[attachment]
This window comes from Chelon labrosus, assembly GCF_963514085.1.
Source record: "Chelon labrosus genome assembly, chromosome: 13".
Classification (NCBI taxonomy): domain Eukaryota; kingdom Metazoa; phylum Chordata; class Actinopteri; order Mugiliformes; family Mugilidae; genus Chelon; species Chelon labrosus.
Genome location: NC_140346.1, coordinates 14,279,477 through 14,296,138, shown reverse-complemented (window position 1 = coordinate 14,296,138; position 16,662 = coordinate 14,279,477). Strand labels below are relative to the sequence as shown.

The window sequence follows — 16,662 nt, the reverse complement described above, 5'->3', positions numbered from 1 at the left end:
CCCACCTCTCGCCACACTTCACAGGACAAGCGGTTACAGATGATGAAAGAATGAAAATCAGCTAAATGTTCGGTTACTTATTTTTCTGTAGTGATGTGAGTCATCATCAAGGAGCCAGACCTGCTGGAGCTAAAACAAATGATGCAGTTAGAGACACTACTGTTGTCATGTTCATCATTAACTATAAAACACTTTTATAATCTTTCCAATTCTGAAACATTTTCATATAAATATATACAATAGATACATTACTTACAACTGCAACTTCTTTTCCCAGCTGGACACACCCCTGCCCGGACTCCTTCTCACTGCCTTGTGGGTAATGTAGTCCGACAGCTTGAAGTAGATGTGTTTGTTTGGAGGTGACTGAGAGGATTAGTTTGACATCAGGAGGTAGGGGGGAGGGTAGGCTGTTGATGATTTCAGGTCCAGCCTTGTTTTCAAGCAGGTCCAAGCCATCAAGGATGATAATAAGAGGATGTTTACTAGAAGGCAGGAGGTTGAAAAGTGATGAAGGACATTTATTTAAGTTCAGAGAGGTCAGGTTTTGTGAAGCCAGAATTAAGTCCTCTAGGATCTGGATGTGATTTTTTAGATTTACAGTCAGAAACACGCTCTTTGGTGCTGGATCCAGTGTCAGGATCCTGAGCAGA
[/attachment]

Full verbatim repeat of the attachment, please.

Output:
This window comes from Chelon labrosus, assembly GCF_963514085.1.
Source record: "Chelon labrosus genome assembly, chromosome: 13".
Classification (NCBI taxonomy): domain Eukaryota; kingdom Metazoa; phylum Chordata; class Actinopteri; order Mugiliformes; family Mugilidae; genus Chelon; species Chelon labrosus.
Genome location: NC_140346.1, coordinates 14,279,477 through 14,296,138, shown reverse-complemented (window position 1 = coordinate 14,296,138; position 16,662 = coordinate 14,279,477). Strand labels below are relative to the sequence as shown.

The window sequence follows — 16,662 nt, the reverse complement described above, 5'->3', positions numbered from 1 at the left end:
CCCACCTCTCGCCACACTTCACAGGACAAGCGGTTACAGATGATGAAAGAATGAAAATCAGCTAAATGTTCGGTTACTTATTTTTCTGTAGTGATGTGAGTCATCATCAAGGAGCCAGACCTGCTGGAGCTAAAACAAATGATGCAGTTAGAGACACTACTGTTGTCATGTTCATCATTAACTATAAAACACTTTTATAATCTTTCCAATTCTGAAACATTTTCATATAAATATATACAATAGATACATTACTTACAACTGCAACTTCTTTTCCCAGCTGGACACACCCCTGCCCGGACTCCTTCTCACTGCCTTGTGGGTAATGTAGTCCGACAGCTTGAAGTAGATGTGTTTGTTTGGAGGTGACTGAGAGGATTAGTTTGACATCAGGAGGTAGGGGGGAGGGTAGGCTGTTGATGATTTCAGGTCCAGCCTTGTTTTCAAGCAGGTCCAAGCCATCAAGGATGATAATAAGAGGATGTTTACTAGAAGGCAGGAGGTTGAAAAGTGATGAAGGACATTTATTTAAGTTCAGAGAGGTCAGGTTTTGTGAAGCCAGAATTAAGTCCTCTAGGATCTGGATGTGATTTTTTAGATTTACAGTCAGAAACACGCTCTTTGGTGCTGGATCCAGTGTCAGGATCCTGAGCAGA